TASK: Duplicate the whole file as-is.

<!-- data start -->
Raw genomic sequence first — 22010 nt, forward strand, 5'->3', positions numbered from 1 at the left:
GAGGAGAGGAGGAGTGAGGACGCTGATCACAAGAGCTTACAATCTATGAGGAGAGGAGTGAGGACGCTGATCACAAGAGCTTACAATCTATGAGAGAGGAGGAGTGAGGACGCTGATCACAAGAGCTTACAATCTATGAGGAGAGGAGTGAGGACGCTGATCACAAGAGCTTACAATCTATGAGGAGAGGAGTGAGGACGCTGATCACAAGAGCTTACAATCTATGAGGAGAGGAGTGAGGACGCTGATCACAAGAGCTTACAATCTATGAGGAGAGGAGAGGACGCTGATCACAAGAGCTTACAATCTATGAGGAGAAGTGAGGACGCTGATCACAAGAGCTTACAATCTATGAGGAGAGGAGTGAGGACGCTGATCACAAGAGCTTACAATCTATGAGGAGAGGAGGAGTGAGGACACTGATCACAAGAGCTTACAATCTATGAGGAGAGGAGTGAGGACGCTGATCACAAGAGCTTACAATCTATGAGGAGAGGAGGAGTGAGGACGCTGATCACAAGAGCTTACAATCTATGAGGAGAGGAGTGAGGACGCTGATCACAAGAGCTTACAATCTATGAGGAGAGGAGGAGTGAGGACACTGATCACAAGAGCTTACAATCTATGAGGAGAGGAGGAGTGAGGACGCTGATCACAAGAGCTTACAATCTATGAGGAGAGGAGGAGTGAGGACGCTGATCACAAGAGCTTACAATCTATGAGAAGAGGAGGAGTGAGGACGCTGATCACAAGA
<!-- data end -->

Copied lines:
Raw genomic sequence first — 22010 nt, forward strand, 5'->3', positions numbered from 1 at the left:
GAGGAGAGGAGGAGTGAGGACGCTGATCACAAGAGCTTACAATCTATGAGGAGAGGAGTGAGGACGCTGATCACAAGAGCTTACAATCTATGAGAGAGGAGGAGTGAGGACGCTGATCACAAGAGCTTACAATCTATGAGGAGAGGAGTGAGGACGCTGATCACAAGAGCTTACAATCTATGAGGAGAGGAGTGAGGACGCTGATCACAAGAGCTTACAATCTATGAGGAGAGGAGTGAGGACGCTGATCACAAGAGCTTACAATCTATGAGGAGAGGAGAGGACGCTGATCACAAGAGCTTACAATCTATGAGGAGAAGTGAGGACGCTGATCACAAGAGCTTACAATCTATGAGGAGAGGAGTGAGGACGCTGATCACAAGAGCTTACAATCTATGAGGAGAGGAGGAGTGAGGACACTGATCACAAGAGCTTACAATCTATGAGGAGAGGAGTGAGGACGCTGATCACAAGAGCTTACAATCTATGAGGAGAGGAGGAGTGAGGACGCTGATCACAAGAGCTTACAATCTATGAGGAGAGGAGTGAGGACGCTGATCACAAGAGCTTACAATCTATGAGGAGAGGAGGAGTGAGGACACTGATCACAAGAGCTTACAATCTATGAGGAGAGGAGGAGTGAGGACGCTGATCACAAGAGCTTACAATCTATGAGGAGAGGAGGAGTGAGGACGCTGATCACAAGAGCTTACAATCTATGAGAAGAGGAGGAGTGAGGACGCTGATCACAAGA